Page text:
Navigating the Sea of Information
It’s Monday night and the SMC Library is jumping. The tables and study rooms are busy and beanbags form circles on the floor as students work collaboratively on projects. An Integral major doesn’t want to give up her seat but needs research on dances in Bali. She sends a text to the Reference Desk and a staff member answers her query, helping her narrow her topic and find the right online resources.
Think college libraries are dinosaurs? Think again. In the last fiscal year, more than 365,000 visits were made to the Saint Mary’s College Library, a 20 percent increase over the year prior, according to Patricia Kreitz, Dean of the Library and Academic Resources. In fact, student, faculty and staff use of the library has increased 67 percent since 2007, with student usage of print and electronic reserve materials up 49 percent during the same period.
“We collect, select and then pay for the very best resources to provide students the help they need in learning, thinking, writing and researching,” said Kreitz.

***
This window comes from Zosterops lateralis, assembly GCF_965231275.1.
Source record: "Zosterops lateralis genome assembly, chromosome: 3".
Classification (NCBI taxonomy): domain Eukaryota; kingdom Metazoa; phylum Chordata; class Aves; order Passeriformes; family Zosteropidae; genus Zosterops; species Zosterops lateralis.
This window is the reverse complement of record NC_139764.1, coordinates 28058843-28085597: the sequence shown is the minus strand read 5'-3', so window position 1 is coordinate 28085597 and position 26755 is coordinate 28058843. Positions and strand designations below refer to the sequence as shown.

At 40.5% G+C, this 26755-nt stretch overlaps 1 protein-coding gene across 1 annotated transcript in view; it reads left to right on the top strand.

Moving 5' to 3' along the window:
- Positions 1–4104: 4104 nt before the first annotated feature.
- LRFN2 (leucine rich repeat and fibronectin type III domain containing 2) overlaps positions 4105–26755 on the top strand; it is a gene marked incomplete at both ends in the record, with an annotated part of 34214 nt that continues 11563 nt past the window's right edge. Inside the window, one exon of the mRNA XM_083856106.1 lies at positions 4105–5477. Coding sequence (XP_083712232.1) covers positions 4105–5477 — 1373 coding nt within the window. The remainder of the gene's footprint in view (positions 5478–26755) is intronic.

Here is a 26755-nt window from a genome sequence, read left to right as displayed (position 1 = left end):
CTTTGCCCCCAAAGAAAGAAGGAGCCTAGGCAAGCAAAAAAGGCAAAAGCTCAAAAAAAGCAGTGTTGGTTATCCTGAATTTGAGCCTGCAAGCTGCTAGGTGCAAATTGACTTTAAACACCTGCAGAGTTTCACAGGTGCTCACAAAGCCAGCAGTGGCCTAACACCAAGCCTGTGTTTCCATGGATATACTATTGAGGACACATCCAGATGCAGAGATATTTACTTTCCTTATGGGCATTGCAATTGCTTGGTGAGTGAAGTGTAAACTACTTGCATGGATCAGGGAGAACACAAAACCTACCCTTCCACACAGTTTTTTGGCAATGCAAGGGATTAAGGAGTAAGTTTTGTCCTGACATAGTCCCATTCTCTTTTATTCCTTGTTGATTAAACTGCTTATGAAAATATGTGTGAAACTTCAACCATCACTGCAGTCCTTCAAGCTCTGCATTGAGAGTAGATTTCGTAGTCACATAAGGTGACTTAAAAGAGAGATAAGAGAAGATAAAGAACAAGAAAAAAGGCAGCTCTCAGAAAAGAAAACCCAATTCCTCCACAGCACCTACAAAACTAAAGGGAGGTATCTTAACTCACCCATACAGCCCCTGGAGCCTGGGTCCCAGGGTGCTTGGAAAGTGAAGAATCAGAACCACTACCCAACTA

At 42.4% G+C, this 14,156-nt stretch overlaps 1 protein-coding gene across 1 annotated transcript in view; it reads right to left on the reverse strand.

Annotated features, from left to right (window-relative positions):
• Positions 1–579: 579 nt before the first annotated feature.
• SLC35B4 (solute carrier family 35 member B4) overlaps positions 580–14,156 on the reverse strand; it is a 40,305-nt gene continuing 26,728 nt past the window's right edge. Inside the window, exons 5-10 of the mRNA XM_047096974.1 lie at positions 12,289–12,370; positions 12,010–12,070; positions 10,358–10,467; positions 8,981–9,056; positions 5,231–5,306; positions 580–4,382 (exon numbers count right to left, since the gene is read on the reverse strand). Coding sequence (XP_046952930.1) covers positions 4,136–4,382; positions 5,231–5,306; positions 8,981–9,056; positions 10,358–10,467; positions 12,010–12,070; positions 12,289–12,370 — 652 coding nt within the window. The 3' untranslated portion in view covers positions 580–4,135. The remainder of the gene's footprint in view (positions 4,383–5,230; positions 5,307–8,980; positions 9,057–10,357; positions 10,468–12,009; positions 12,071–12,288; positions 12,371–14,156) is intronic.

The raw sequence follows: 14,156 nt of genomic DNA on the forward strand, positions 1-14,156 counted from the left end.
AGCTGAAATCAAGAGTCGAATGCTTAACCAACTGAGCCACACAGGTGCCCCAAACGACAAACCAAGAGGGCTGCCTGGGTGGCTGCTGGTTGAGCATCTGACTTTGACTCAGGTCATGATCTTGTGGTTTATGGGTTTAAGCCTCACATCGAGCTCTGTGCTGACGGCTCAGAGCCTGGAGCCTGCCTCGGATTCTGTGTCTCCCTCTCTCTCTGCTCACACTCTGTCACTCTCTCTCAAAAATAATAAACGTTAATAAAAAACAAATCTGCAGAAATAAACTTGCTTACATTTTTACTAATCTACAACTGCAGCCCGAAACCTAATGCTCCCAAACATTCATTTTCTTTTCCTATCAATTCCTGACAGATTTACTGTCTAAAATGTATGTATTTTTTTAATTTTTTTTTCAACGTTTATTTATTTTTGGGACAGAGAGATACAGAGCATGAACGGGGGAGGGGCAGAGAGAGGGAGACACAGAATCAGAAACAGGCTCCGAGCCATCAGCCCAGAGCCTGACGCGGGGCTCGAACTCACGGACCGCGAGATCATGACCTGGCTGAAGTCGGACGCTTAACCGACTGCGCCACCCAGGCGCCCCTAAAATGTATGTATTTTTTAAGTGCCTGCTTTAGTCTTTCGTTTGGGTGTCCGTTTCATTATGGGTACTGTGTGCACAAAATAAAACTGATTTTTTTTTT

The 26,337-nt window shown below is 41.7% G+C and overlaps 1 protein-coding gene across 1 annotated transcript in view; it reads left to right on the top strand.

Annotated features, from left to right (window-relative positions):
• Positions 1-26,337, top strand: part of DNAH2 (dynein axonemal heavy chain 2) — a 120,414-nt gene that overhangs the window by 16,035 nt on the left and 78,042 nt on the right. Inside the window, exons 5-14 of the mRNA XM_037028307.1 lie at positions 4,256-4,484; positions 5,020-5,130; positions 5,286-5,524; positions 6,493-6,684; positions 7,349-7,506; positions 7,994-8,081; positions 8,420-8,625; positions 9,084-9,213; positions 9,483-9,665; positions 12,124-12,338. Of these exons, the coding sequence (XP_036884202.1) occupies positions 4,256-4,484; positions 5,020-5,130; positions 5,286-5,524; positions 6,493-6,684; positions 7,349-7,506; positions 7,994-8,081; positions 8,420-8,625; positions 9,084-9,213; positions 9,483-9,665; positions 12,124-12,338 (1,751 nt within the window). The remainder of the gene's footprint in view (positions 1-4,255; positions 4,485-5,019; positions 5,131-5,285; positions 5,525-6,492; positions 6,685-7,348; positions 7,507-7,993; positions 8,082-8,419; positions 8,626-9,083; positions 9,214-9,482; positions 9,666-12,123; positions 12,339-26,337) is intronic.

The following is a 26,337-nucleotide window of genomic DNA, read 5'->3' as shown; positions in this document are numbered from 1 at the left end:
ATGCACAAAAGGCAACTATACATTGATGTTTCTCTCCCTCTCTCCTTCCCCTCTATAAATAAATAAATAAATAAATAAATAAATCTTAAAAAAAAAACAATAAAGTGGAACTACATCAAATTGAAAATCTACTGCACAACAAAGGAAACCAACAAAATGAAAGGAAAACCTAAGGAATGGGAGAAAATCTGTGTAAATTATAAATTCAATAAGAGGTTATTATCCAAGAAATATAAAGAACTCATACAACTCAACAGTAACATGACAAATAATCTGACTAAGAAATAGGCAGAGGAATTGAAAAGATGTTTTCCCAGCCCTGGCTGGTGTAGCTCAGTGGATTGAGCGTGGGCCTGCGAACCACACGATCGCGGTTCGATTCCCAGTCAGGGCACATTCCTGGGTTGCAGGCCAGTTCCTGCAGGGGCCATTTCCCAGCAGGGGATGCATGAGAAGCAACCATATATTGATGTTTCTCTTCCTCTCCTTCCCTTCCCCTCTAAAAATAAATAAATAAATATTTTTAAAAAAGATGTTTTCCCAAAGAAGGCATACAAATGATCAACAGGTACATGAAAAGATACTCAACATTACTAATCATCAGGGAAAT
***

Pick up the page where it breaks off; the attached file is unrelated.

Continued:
She compares the world of information to an ocean, with Google just filling the first four inches. Navigating the rest of it, which is often required of undergraduate and graduate students, takes extreme expertise, monetary investment or exclusive access. Librarians spend a lot of time researching, testing and assessing databases so that students are guided to the critical information they require.
“There’s so much scholarly information available,” said Kreitz, “it overwhelms students, and they don’t know how to select the very best things for their topic.” A paper on dance in Bali could go on for 500 pages, but Kreitz and her staff help prune the topic down to a more manageable subtopic.
Kreitz looks forward to expanding student services with a new library, still in the fundraising stages. On the horizon is what she calls the “Holy Grail of library delivery”—the anywhere, anytime library that connects students to the support staff and resources they need, even when the library isn’t open. “We now have chat, instant messaging, email and texting. Students are expecting that constant connectivity and constant support.”